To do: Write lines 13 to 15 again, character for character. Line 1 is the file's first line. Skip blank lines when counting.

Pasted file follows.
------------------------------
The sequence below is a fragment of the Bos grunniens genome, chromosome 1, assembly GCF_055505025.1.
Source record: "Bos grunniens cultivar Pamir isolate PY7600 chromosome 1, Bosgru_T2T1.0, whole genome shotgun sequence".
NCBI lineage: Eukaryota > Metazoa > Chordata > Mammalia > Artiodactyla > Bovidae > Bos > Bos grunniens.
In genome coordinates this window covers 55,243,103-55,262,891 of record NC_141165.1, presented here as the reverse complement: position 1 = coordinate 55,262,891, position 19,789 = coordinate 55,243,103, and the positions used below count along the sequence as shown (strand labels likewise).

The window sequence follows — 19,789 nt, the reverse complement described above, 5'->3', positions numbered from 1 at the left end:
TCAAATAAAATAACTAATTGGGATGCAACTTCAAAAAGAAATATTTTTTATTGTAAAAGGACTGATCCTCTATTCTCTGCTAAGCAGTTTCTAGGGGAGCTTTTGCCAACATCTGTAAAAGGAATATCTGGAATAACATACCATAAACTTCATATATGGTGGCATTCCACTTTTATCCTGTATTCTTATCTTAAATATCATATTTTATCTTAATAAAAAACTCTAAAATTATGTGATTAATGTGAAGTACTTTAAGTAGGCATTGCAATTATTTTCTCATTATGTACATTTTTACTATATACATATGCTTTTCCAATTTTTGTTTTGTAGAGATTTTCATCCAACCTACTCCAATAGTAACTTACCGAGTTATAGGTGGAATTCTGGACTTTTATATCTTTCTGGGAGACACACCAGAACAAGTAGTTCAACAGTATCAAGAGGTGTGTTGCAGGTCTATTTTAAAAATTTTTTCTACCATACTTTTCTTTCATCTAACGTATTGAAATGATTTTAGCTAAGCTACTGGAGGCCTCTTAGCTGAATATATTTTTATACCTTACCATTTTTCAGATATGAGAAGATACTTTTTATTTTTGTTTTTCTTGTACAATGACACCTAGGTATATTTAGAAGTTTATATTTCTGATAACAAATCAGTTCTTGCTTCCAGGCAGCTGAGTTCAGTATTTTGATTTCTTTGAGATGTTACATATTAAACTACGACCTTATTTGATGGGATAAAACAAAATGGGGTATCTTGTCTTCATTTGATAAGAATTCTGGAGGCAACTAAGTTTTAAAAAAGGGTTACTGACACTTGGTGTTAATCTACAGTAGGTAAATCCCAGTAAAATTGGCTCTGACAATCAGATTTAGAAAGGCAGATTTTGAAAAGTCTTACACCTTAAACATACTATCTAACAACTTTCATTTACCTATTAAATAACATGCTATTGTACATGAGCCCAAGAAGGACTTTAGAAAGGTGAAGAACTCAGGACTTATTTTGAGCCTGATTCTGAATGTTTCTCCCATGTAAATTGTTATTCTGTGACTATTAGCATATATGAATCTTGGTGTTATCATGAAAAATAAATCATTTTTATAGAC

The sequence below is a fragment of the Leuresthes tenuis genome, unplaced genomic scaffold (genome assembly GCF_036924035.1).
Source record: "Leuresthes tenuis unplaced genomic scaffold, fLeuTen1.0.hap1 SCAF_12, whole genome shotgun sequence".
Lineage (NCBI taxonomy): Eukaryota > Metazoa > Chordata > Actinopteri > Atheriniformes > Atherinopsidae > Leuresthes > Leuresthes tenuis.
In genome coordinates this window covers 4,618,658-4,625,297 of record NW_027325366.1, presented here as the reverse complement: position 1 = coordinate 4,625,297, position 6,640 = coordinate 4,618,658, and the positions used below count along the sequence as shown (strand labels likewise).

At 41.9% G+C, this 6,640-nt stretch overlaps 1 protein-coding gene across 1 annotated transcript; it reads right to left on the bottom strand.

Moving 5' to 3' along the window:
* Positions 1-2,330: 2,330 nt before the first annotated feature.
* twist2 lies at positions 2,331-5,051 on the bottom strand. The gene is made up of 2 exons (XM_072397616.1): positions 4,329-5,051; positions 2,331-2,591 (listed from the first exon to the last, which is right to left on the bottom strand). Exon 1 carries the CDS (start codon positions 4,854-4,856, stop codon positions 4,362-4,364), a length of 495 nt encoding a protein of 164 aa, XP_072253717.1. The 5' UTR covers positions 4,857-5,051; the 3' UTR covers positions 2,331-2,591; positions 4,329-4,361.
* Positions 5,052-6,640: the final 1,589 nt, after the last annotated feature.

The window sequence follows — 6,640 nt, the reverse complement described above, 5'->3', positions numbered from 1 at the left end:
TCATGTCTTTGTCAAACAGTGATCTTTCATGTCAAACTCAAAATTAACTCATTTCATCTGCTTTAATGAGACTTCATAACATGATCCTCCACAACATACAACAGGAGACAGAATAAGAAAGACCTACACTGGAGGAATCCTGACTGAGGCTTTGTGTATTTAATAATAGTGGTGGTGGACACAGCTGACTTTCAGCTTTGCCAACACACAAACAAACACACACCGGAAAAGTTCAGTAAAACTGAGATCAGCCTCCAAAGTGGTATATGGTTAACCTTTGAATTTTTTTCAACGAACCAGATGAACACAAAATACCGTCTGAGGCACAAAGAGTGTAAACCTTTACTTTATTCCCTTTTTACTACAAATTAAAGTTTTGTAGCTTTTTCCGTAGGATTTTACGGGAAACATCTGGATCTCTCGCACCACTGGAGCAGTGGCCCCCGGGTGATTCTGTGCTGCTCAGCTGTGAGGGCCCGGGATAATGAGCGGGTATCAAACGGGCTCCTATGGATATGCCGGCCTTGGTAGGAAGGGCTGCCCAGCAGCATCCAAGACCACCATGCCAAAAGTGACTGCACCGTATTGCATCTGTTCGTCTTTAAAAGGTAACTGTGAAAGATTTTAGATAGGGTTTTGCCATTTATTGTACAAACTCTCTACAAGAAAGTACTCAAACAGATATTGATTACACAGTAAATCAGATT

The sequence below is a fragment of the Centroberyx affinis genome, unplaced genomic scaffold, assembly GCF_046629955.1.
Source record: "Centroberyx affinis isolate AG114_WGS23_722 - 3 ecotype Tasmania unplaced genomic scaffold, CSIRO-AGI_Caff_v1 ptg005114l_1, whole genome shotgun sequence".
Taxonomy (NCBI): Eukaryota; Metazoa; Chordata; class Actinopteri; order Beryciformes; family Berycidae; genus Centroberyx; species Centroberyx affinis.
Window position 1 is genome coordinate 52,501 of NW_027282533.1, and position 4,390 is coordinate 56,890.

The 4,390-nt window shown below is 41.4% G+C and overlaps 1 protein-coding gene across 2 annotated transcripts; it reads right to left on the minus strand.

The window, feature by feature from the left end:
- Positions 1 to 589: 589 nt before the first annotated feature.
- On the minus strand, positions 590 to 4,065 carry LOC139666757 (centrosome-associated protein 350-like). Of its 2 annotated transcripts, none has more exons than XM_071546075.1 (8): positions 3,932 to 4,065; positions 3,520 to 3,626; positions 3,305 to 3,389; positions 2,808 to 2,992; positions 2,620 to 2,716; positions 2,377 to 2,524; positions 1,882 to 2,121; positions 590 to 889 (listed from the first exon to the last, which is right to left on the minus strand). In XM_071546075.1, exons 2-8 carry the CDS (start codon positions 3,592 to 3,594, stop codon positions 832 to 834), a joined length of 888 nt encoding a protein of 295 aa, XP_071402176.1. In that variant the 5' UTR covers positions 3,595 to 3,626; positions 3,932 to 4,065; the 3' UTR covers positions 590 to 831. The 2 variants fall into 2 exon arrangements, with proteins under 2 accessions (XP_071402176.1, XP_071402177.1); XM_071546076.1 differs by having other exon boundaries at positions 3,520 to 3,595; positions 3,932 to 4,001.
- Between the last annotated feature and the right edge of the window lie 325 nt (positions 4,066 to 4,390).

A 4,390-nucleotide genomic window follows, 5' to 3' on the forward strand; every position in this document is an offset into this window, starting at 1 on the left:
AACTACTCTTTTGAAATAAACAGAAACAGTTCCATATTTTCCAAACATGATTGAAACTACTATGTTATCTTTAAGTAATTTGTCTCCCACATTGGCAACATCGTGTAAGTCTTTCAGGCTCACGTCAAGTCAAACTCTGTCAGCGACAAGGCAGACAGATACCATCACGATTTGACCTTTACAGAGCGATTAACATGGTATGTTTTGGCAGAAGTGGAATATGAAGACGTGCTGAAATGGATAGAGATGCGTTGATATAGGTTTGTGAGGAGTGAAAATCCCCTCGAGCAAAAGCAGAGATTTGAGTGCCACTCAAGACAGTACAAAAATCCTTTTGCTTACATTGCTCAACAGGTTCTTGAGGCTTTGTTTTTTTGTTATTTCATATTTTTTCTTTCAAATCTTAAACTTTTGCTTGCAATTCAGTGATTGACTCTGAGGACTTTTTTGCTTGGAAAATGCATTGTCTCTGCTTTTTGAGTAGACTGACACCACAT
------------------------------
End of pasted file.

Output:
* Positions 1-2,330: 2,330 nt before the first annotated feature.
* twist2 lies at positions 2,331-5,051 on the bottom strand. The gene is made up of 2 exons (XM_072397616.1): positions 4,329-5,051; positions 2,331-2,591 (listed from the first exon to the last, which is right to left on the bottom strand). Exon 1 carries the CDS (start codon positions 4,854-4,856, stop codon positions 4,362-4,364), a length of 495 nt encoding a protein of 164 aa, XP_072253717.1. The 5' UTR covers positions 4,857-5,051; the 3' UTR covers positions 2,331-2,591; positions 4,329-4,361.
* Positions 5,052-6,640: the final 1,589 nt, after the last annotated feature.